The credit risk that accompanies most high yield bonds also makes them exceptionally sensitive to changes in industry or economic conditions.  Issuers of junk bonds are likely to struggle against industry or economic headwinds, exacerbating their risk of default. Additionally, during times of economic uncertainty, investors tend to sell riskier assets (such as junk bonds) and purchase lower risk assets (such as investment grade bonds or treasuries), which drives junk bond prices lower and further punishes investors who own junk bonds in their portfolios. 

While credit risk is the most common reason a bond offers a high yield, it is not the only reason.  For instance, a bond from a foreign issuer may offer a higher yield due to liquidity or currency risks.  But regardless of what risks are driving the yield, “high yield” reliably signals high risk. Many investors may not be aware of the relationship between high yields and risk, and others may not know enough about the complexities of the marketplace to even understand what would constitute a high yield—thus making it imperative for financial advisors to explain such risks in easy-to-understand terms.  
Instead of purchasing individual bonds, investors also sometimes purchase (and brokers and advisors recommend) bond funds.  Bond funds are funds that hold a portfolio of bonds. Bond funds can have advantages over individual bonds, such as by offering monthly (rather than semi-annual) payouts or easy diversification (by holding a large array of bonds).  But, bond funds are not necessarily sound or suitable investments. The holdings of a given bond fund may be skewed toward bonds with lower credit ratings, such as junk bonds, meaning that the bond fund still faces exceptional credit risks.  It may also be more difficult for investors to recognize the credit risk of bond funds’ holdings because bond funds themselves do not have a straight-forward credit rating like individual bonds. Further confounding the matter, it is not uncommon for bond funds to take on names like “Opportunity & Income,” “Enhanced Yield,” or “Income Advantage” that obscure the poor credit ratings of their holdings.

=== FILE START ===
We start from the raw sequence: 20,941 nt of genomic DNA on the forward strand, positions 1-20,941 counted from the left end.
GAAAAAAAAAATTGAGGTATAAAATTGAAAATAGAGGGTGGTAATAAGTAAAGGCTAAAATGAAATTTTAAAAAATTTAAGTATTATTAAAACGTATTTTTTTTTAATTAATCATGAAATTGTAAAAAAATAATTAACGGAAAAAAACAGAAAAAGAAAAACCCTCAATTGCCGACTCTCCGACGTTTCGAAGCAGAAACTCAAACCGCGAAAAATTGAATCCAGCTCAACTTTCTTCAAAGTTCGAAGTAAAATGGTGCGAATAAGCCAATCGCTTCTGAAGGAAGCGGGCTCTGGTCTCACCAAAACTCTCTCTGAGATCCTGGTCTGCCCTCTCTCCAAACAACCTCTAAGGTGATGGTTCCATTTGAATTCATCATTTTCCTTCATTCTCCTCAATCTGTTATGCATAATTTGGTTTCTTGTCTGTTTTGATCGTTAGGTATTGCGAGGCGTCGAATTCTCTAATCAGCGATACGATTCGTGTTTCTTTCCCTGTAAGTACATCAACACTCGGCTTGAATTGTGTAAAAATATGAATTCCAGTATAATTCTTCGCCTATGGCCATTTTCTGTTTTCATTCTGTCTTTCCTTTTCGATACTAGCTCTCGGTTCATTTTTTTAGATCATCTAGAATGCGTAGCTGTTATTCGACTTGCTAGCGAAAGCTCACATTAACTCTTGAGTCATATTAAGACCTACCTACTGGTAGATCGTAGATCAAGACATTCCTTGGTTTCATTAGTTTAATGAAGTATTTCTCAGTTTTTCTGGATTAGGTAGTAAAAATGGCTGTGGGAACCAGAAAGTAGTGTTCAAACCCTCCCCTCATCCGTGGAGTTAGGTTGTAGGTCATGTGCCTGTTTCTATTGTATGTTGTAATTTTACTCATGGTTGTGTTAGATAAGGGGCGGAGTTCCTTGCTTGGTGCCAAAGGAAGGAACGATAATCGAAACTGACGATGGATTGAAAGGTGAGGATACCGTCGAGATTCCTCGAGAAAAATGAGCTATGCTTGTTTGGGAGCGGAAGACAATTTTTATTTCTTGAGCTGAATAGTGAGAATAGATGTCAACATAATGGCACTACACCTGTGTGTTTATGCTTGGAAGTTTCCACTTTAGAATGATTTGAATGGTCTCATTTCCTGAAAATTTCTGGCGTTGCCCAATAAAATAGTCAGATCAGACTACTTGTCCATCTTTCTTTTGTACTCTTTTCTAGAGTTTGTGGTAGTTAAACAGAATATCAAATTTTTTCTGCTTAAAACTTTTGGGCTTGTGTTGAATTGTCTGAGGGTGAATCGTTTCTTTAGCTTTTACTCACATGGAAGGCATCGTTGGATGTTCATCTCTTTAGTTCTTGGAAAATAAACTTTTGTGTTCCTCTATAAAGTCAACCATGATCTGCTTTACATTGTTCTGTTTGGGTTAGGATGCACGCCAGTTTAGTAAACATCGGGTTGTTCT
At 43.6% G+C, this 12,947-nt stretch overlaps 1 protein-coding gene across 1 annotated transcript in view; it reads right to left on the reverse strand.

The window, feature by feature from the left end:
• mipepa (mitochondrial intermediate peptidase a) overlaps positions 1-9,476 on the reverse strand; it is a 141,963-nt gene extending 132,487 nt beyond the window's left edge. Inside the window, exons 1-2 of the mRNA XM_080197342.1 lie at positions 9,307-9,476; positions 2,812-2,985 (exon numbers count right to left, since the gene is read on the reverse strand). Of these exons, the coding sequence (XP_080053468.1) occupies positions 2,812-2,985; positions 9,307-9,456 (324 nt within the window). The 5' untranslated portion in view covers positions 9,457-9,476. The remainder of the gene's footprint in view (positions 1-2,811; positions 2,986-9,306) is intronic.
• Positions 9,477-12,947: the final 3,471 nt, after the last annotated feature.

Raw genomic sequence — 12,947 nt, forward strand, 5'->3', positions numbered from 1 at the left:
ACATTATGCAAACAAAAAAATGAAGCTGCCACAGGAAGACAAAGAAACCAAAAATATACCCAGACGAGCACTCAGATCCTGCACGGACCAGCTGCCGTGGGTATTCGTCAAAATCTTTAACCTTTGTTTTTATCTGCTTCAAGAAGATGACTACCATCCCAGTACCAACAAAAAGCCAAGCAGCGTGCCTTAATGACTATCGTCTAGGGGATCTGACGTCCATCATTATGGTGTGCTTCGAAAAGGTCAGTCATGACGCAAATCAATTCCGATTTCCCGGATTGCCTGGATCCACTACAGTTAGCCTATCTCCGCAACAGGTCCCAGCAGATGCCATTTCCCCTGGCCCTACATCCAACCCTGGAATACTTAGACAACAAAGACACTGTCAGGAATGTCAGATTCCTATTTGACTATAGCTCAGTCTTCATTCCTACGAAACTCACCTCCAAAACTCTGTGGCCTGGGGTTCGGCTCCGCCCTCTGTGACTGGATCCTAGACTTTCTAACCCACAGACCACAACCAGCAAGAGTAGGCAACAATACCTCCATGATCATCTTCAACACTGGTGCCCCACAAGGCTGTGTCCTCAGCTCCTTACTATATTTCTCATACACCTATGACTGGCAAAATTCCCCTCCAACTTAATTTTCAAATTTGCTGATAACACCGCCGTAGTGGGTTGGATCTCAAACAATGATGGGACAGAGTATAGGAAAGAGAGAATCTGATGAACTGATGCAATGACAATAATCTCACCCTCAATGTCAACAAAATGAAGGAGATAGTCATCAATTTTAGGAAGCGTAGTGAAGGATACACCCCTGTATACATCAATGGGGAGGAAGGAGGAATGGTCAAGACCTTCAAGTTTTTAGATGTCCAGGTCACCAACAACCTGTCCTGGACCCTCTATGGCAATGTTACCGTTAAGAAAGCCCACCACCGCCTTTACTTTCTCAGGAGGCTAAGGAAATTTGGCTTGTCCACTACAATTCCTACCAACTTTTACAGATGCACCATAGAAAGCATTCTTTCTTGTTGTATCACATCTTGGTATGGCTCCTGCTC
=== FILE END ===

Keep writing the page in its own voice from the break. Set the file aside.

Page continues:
Bond funds also can also have drawbacks and special risks beyond those of the bonds they hold.  For instance, bond funds have management fees called “expense ratios” that can be substantial and can eat into profits or add to losses.  In addition, bond funds may employ leverage, which can dramatically ramp up the risk of loss of the fund regardless of the quality of bonds they invest in.  Some bond funds have substantial sales loads, which are nothing more than commissions paid to the institution that sold you the investment (such as your brokerage firm).  (Indeed, these sales loads can be the primary motivation behind an unscrupulous broker’s recommendation of a particular bond fund.)    

When it comes to bonds and bond funds, high yields can lead to big problems in a portfolio.  If you have securities accounts under the guidance of a broker or financial advisor that you worry might have underperformed due to high-yield bond investments in your accounts, consider contacting an attorney who specializes in having investment performance analyzed and seeking recovery of investors’ investment losses.  To contact the Law Offices of Montgomery G. Griffin, click on the contact link below.